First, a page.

'Bent' Review: A Charming Yet Unreliable Comedy
'Bent' Review: A Charming Yet Unreliable Comedy
John Kubicek
John Kubicek
Senior Writer, BuddyTV
On NBC's newest comedy, Bent, a practical single mom named Alex (Amanda Peet) hires surfer bum Pete (David Walton) as her contractor. She knows that he's bad news, that he's lazy and unreliable and that he coasts through life on his charm which, while good, isn't nearly as great as he thinks it is. Yet she still lets him into her life.

That's exactly how I feel about Bent (premiering Wednesday, March 21 at 9pm on NBC). It's not a particularly great show and it has some problems, but it's charming enough to find its way into my life.

Bent's charm is largely due to Walton, who unfortunately has a terrible track record when it comes to starring in NBC sitcoms (100 Questions in 2010 and Perfect Couples in 2011). Despite having plenty of problems, it's easy to see how anyone would be won over by him, no matter how many mistakes he's made.

Amanda Peet is fine as the straight-laced woman desperately trying to resist Pete's charms, though it's not much fun to play the party pooper. The weak spot in the cast, sadly, is Jeffrey Tambor as Pete's free-spirited father. It's not that Tambor (from The Larry Sanders Show and Arrested Development) is bad, it's that his character is poorly written and totally pointless. The show would be better without him.

That flaw is redeemed, however, with the trio of misfits who work on Pete's crew. There's Curb Your Enthusiasm's J.B. Smoove, Deadwood's Pasha Lychnikoff and Friday Night Lights' Jesse Plemons. The chemistry between these three (and with Walton) is remarkable and it makes me wish the entire show was just about these contractors instead of some strange romantic comedy.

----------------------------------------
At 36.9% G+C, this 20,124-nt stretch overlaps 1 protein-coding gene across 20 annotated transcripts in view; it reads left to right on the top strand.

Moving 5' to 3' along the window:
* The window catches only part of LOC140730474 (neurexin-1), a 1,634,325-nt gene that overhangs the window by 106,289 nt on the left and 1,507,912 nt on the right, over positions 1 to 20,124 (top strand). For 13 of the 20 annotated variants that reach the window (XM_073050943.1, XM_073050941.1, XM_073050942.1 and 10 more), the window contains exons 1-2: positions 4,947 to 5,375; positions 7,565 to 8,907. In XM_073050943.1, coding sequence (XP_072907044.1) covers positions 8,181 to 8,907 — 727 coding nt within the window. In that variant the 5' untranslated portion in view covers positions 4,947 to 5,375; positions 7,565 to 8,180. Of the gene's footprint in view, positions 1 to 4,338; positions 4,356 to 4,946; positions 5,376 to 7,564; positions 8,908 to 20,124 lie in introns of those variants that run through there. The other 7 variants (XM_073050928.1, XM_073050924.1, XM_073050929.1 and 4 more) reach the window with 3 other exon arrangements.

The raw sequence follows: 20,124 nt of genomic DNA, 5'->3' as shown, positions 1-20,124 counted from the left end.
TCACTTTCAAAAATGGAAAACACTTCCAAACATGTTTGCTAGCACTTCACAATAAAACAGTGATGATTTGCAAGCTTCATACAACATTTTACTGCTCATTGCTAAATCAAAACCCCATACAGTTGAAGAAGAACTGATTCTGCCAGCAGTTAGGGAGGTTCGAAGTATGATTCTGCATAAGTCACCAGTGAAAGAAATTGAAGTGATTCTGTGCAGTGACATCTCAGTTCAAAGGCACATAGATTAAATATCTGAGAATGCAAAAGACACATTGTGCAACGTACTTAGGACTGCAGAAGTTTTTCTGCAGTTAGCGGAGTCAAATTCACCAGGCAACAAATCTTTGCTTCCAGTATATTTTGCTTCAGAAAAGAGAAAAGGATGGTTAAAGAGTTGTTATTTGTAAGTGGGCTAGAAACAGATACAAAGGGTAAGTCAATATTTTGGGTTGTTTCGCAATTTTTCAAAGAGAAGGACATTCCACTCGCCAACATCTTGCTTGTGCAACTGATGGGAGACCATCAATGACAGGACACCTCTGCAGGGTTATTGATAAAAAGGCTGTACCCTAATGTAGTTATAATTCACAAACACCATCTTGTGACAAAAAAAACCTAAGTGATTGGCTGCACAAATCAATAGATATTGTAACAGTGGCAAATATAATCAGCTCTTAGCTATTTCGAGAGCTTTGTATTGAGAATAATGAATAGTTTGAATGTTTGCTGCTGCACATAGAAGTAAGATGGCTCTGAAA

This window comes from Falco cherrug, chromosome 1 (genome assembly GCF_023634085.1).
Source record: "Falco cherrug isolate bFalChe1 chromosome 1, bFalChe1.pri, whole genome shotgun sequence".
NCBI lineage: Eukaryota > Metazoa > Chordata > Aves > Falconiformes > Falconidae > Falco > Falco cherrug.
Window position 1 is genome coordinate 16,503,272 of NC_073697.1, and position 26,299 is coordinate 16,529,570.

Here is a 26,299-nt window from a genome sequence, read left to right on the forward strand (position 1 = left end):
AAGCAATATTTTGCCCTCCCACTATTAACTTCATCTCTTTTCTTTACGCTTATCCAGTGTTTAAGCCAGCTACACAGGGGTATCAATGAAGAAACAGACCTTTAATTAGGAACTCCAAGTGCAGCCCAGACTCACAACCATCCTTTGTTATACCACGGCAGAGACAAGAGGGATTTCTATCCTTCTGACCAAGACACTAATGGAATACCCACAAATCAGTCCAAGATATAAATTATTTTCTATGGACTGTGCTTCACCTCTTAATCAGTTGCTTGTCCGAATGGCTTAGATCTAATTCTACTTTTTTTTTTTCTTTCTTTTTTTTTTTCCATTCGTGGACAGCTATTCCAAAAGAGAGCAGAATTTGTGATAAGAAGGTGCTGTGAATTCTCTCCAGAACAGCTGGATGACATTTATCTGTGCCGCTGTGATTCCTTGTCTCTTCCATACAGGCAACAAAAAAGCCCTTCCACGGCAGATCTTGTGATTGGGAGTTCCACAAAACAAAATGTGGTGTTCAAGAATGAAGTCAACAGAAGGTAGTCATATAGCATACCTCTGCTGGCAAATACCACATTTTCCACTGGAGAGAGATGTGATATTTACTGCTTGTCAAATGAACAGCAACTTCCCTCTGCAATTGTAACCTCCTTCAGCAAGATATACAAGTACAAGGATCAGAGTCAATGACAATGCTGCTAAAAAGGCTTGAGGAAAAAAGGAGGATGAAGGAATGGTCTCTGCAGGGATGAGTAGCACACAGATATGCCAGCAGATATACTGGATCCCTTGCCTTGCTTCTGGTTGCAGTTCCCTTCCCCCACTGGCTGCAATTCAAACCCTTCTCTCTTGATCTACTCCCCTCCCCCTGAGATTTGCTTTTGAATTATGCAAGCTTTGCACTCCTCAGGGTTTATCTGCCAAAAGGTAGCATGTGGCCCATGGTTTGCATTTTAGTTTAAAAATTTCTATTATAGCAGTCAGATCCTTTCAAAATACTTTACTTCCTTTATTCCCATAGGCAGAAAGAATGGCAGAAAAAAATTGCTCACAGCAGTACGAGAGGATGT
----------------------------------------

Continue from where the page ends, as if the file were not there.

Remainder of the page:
Complaining hardly seems worth it, however, given NBC's strange treatment of the show. Bent will air back-to-back episodes Wednesdays at 9pm for three weeks, and that's it. The first season only has six episodes, and since the network is burning them all off in three weeks, my assumption is that it won't get a second season. It feels like NBC bought the show, made the episodes and now feels obligated to air them against the network's will. It's safe to assume the season finale of Bent on April 4 will also be its series finale.

The best part of Bent is the promise of the future for everyone involved. Maybe 2013 will be David Walton's year after three years of failed NBC sitcoms. Maybe this show will help actors like Plemons and Lychnikoff transition from serious dramas to wacky comedies. And maybe creator Tad Quill, who has worked on shows like Spin City, Scrubs and Samantha Who?, will take this as a learning experience and the next show he creates will be a hit.



(Image courtesy of NBC)

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